For the piezometers RM1 (located a few metres from the lake) and RM2 (200 m from the lake), the response is more immediate and evident. At point RM3 (located 470 m from the lake) there is the same relationship, but with more delayed response times and a more modest level of increase.

Fig. 6 – Piezometric level trends at three points near the recharge lake. 

Figure 7 shows the trends in groundwater level in the most distant points from the lake (from 700 to 1,250 m from the lake). Also in this case it is possible to see an increase in the level, but it is less clearly correlated with recharge through the lake.

Fig. 7 – Piezometric level trends at 3 points far away from the recharge lake. 

The maximum rise measured was 2.75 m by piezometer RM1, located a few metres from the lake, while the minimum elevation (0.8 m) was observed from piezometer RM5, at 800 m from the lake. The maximum elevation values were recorded between the end of March for wells closest to the lake and the beginning of April for those further away. Since the intervention of recharging took place between winter and spring, the increased level observed is certainly due both to the normal aquifer dynamics during this time of the year and to the managed recharge.

As mentioned, the maximum increase in the groundwater level was 2.75 m, recorded at the RM1 point. Considering that this point is just a few metres from the lake and that here the subsoil consists of very permeable sediments (gravels are prevalent), it is likely that this increase in the level may correspond with the raising of the lake level. The surface of the lake is about 150,000 m2, and thus the maximum increase in the lake water volume was about 410,000 m3 which, of course, also reflects the contribution to the recharge of rainfall and the dynamics between the lake, the river and the aquifer.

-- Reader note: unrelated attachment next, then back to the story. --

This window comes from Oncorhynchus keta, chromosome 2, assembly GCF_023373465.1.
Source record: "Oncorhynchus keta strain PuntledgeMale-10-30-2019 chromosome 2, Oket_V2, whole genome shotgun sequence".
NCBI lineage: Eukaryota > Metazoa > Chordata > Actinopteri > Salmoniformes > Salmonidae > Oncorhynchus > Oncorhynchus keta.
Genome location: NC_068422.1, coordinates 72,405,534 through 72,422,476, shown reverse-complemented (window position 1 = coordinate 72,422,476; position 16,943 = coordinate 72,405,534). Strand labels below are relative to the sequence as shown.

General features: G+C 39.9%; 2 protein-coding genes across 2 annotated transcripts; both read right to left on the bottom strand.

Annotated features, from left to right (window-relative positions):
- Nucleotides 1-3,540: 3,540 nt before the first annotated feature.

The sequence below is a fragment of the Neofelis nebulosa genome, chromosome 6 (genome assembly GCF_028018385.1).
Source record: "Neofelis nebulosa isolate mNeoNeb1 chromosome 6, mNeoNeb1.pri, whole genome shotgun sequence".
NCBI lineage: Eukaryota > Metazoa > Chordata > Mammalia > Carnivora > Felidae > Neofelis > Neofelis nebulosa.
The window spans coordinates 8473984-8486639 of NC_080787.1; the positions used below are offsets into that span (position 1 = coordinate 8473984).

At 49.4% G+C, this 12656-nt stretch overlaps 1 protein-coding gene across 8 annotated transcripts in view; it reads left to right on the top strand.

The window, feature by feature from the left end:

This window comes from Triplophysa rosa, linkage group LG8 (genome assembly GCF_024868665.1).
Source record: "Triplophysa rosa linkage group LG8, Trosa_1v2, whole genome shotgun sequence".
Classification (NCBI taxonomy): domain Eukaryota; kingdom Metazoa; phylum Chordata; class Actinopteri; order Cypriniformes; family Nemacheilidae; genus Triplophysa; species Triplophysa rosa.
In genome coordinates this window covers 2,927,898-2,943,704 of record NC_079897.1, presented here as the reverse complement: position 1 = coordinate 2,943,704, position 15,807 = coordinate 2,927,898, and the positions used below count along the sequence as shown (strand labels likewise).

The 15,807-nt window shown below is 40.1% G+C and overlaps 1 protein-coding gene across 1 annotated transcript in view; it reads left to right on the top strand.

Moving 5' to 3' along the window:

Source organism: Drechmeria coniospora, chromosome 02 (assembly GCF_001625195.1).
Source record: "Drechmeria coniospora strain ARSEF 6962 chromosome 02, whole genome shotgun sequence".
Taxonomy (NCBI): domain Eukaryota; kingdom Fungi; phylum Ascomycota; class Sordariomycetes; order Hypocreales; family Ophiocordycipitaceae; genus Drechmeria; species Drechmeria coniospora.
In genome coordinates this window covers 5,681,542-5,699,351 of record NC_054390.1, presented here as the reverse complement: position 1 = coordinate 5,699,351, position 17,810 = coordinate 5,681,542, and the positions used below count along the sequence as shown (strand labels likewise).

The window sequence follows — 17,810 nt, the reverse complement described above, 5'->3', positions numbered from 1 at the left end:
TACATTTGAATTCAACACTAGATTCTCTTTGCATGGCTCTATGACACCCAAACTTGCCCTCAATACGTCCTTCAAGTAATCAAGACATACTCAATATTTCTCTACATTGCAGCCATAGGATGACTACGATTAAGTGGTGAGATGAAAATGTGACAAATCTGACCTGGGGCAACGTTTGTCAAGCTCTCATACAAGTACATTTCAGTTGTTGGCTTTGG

The action carried out by recharging the lake is also evident from the interpretation of piezometric data detected in April 2014: the water spreads from the lake to the east, southeast and northeast, recharging the fan and partly the Marecchia River (Fig. 8). In order to prevent the water recharging the fan from being partially drained from the river, it will be necessary to modulate the flow rates so as to maintain the level of the lake at an appropriate altitude. However, it should be considered that during the experiment described here an important field of wells located about one kilometre from the lake (RM15 in Figs. 4 and 8), was not active; its operation could certainly change the directions of groundwater flow, potentially retrieving water from the recharge lake. Therefore it will be necessary, in the near future, to carry out some checks also in this sense, in order to make the aquifer recharge most efficient.

Fig. 8 – Piezometry near the recharge lake in April 2014. Yellow arrows show the flow from the lake to the alluvial fan, blue arrows show the flow toward the Marecchia River and the north side of the alluvial fan. 


The managed recharge of the Marecchia alluvial fan through the Incal System Lake (site of a former quarry)  produced the expected effects: an increase in the volume of water in the lake indeed induced a rise in the water table; the increase is at its maximum close to the lake and decreases moving away from it. Part of the water that infiltrates through the lake flows also to the river. The high rise in the water level in the lake, if not properly calibrated, could create problems for the nesting and survival of some species of birds in the area. Recharging should be modulated so that no damage is done to the ecology of the area. To do this it is necessary to know the actual volumes at stake, through the most precise measurements possible of levels in the lake and river and of the flow through the channel. Thanks to the collaboration of the ARPA Emilia-Romagna Region the outflow scale of the final part of the channel was determined for calculation of the total volume of water entering the lake, which was approximately 600,000 m3. In the near future it will be interesting to assess the influence of the nearby well field on the trends of flow lines and the possible retrieval of water from the lake. Finally, the adopted managed aquifer recharge could be considered as a sort of quarry restoration, and may serve as an example for other regions with similar needs.


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This article has been published in European Geologist Journal 41 – Sustainable land use: How geology can contribute.